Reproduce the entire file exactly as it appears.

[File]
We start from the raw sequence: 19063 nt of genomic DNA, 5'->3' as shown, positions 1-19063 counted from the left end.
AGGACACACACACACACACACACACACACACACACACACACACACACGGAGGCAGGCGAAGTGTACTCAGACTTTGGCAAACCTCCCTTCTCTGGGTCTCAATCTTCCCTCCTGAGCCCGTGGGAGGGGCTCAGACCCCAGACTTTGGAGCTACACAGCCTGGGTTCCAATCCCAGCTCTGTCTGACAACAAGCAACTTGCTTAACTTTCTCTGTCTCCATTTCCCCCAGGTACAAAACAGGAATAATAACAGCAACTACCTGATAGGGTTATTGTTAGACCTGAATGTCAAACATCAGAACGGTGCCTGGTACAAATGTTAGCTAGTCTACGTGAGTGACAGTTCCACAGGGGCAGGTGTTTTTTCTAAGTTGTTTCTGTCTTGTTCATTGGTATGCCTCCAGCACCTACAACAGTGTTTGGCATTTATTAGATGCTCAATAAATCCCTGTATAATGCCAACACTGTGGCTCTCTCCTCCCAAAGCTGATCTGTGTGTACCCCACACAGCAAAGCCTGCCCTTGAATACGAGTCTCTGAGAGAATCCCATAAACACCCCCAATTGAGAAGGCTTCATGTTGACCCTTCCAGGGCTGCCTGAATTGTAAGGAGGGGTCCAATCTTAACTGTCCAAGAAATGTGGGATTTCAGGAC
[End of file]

We start from the raw sequence: 19063 nt of genomic DNA, 5'->3' as shown, positions 1-19063 counted from the left end.
AGGACACACACACACACACACACACACACACACACACACACACACACGGAGGCAGGCGAAGTGTACTCAGACTTTGGCAAACCTCCCTTCTCTGGGTCTCAATCTTCCCTCCTGAGCCCGTGGGAGGGGCTCAGACCCCAGACTTTGGAGCTACACAGCCTGGGTTCCAATCCCAGCTCTGTCTGACAACAAGCAACTTGCTTAACTTTCTCTGTCTCCATTTCCCCCAGGTACAAAACAGGAATAATAACAGCAACTACCTGATAGGGTTATTGTTAGACCTGAATGTCAAACATCAGAACGGTGCCTGGTACAAATGTTAGCTAGTCTACGTGAGTGACAGTTCCACAGGGGCAGGTGTTTTTTCTAAGTTGTTTCTGTCTTGTTCATTGGTATGCCTCCAGCACCTACAACAGTGTTTGGCATTTATTAGATGCTCAATAAATCCCTGTATAATGCCAACACTGTGGCTCTCTCCTCCCAAAGCTGATCTGTGTGTACCCCACACAGCAAAGCCTGCCCTTGAATACGAGTCTCTGAGAGAATCCCATAAACACCCCCAATTGAGAAGGCTTCATGTTGACCCTTCCAGGGCTGCCTGAATTGTAAGGAGGGGTCCAATCTTAACTGTCCAAGAAATGTGGGATTTCAGGAC